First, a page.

evolgen

Studying Cancer from an Evolutionary Framework

Carl Zimmer has an article in the upcoming edition of Scientific American that looks at cancer from the perspective of evolutionary biology. The most obvious parallel is that of cancer cells within an individual modeled as an evolving population:

Rare mutations, for instance, may cause a cell to lose restraint and begin to multiply uncontrollably. Other mutations can add to the problem: They may allow deranged cells to invade surrounding tissues and spread through the body. Or they may allow tumor cells to evade the immune system or attract blood vessels that can supply fresh oxygen.

Cancer, in other words, re-creates within our own bodies the evolutionary process that enables animals to adapt to their environment. At the level of organisms, natural selection operates when genetic mutations cause some organisms to have more reproductive success than others; the mutations get “selected” in the sense that they persist and become more common in future generations. In cancer, cells play the role of organisms. Cancer-causing changes to DNA cause some cells to reproduce more effectively than ordinary ones. And even within a single tumor, more adapted cells may outcompete less successful ones.

But multicellular organisms have also evolved mechanisms to suppress such runaway populations of cells. A group of researchers, however, noticed that there is a tradeoff between regulating cell division and aging. Their study of the tumor suppressor gene p16 in mice revealed that:

Natural selection favors anticancer proteins such as p16, but only in moderation. If these proteins become too aggressive, they can create their own threats to health by making bodies age too quickly.

The effects of natural selection on tumor suppression genes is greatest prior to and during prime reproductive age — once you can no longer reproduce, your ability to transmit your alleles is greatly limited (grandmother hypotheses aside). Therefore, our body is optimized to fight early onset cancers, but is not so great at dealing with those that strike at old age.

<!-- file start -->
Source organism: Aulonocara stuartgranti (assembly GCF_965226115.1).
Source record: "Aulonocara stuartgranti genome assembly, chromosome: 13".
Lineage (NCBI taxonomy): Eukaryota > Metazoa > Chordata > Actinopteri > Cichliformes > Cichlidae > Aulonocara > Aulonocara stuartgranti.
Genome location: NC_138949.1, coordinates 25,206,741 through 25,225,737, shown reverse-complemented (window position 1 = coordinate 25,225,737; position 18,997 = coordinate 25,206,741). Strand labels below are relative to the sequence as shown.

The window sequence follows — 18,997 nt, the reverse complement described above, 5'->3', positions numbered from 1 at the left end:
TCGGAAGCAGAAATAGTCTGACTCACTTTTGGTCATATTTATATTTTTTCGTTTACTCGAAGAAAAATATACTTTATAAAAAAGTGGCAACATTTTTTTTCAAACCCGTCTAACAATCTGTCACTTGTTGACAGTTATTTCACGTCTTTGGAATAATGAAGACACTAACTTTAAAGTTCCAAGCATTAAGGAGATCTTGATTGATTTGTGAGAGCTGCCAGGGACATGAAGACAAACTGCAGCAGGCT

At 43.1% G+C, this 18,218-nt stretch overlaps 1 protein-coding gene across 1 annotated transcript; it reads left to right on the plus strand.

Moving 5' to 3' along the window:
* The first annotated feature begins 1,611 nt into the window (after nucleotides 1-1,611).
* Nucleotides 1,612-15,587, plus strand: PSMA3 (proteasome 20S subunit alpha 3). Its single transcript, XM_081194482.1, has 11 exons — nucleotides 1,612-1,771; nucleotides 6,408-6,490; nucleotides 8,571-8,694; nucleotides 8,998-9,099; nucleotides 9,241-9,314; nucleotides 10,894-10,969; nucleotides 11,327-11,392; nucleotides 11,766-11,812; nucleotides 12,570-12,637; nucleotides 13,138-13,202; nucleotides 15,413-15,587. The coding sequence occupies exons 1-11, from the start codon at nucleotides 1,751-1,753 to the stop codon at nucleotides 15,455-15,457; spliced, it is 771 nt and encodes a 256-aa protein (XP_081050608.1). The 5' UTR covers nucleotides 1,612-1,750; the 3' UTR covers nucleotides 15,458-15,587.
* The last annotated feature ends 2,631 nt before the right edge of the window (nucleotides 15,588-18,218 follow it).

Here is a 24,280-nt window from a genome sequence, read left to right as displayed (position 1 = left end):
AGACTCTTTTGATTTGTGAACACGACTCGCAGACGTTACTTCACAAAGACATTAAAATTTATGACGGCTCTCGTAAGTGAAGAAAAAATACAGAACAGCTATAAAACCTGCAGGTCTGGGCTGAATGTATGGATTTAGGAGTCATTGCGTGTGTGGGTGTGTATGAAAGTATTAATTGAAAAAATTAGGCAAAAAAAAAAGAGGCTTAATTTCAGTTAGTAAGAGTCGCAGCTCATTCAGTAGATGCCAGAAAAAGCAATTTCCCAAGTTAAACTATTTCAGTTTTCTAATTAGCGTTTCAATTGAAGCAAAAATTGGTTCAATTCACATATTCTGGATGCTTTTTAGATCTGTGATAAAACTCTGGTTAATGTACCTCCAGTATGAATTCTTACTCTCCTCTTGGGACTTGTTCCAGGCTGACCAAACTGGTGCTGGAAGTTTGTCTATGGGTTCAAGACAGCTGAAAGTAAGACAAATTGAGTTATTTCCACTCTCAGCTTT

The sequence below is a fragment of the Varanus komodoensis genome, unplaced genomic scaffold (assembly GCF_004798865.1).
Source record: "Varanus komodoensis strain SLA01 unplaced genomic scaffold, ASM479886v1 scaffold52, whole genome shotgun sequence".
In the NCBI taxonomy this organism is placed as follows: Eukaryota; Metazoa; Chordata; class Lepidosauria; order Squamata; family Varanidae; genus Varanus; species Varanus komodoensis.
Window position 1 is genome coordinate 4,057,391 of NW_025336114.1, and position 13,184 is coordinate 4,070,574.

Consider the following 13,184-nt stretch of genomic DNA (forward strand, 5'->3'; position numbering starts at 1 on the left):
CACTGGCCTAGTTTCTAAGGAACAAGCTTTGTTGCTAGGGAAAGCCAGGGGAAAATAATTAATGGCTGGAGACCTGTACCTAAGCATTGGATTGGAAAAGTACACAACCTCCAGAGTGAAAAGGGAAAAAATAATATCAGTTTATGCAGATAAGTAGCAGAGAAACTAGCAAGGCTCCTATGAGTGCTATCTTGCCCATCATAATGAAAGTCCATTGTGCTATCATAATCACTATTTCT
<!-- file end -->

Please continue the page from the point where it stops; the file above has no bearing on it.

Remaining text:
Comments

  1. #1 Roy
    December 25, 2006

    Cancer makes sense when seen as evolutionary mechanisms doing what they always do. Why this should surprise anyone is what puzzles me. Evolution operates over all scales of time and all scales of size. Anything which exempted certain scales would put itself at a disadvantage, and would be favored for extinction.

  2. #2 Jonathan Vos Post
    December 25, 2006

    The McArthur Fellow, my former neighbor and friend, the late Octavia Butler, published the “Xenogenesis” trilogy of science fiction novels. In them, the interstellar traders come to Earth. The most valuable thing we have to trade is: cancer. They have a chemical sense for genetic structure, and find cancer a fascinating evolutionary development, unique in the known galaxy.

  3. #3 James Graham
    December 28, 2006

    Question: If oncogenes are of very great age (Shilo and Weinberg estimate that they originated 800 million years ago) and if evolutionary theory predicts the elimination of genes capable of killing juveniles how does one account for the fact that oncogenes manage to kill modern juveniles?

    Answer: The theory of evolution needs a radical revision.

  4. #4 RPM
    December 28, 2006

    Oncogenes are mutated forms of genes necessary for cellular functions. For example, many genes regulate the cell cycle — mutations in those regulatory genes lead to runaway lineages of cells that ignore the biochemical signals that usually prevent further cullular division.

  5. #5 James Graham
    December 28, 2006

    I know that genes that cause cancer also perform beneficial functions.

    Let me rephrase: Why hasn’t natural selection eliminated the ability of oncogenes to kill juveniles?

    My suggested revision of evolutionary theory fixes the problem. It proposes evolutionary change itself led to increases in lethal juvenile cancer. As noted by Crespi and Summers in “Positive Selection in the Evolution of Cancer” (cited in Carl Zimmer’s SciAm article):

    “As first described by Graham (1992) in his book Cancer
    Selection, strong selection … can also lead to increased cancer risk as a pleiotropic byproduct, although here the effects are expected to be less pronounced. For example, artificial selection for large size has led to greatly-increased cancer rates in some breeds of dogs (Graham, 1992; Leroi et al., 2003), and pediatric cancers of humans appear to be concentrated in two tissues, brain and bone, that have undergone rapid phenotypic changes in their developmental trajectories along the human lineage (Graham, 1992; Leroi,Koufopanou & Burt, 2003). In these cases, rapid evolution drives the genotype away from the optimum, increasing the risk of cancer as a result (Galis & Metz, 2003; Leroi et al., 2003). Such cases may typically be transitory, disappearing once the species or population has adapted to the changes, or they may lead to positive-feedback cycles of oncogene evolution, leading to improved tumour suppression, greater developmental precision and complexity, and further adaptive changes driving pleiotropic oncogene evolution (Graham, 1992).”

    That lethal juvenile cancer led to “greater developmental precision and complexity” is another essential part of my theory.

    Although my book is cited in two of the papers Zimmer cites in his article he doesn’t mention it … or me.

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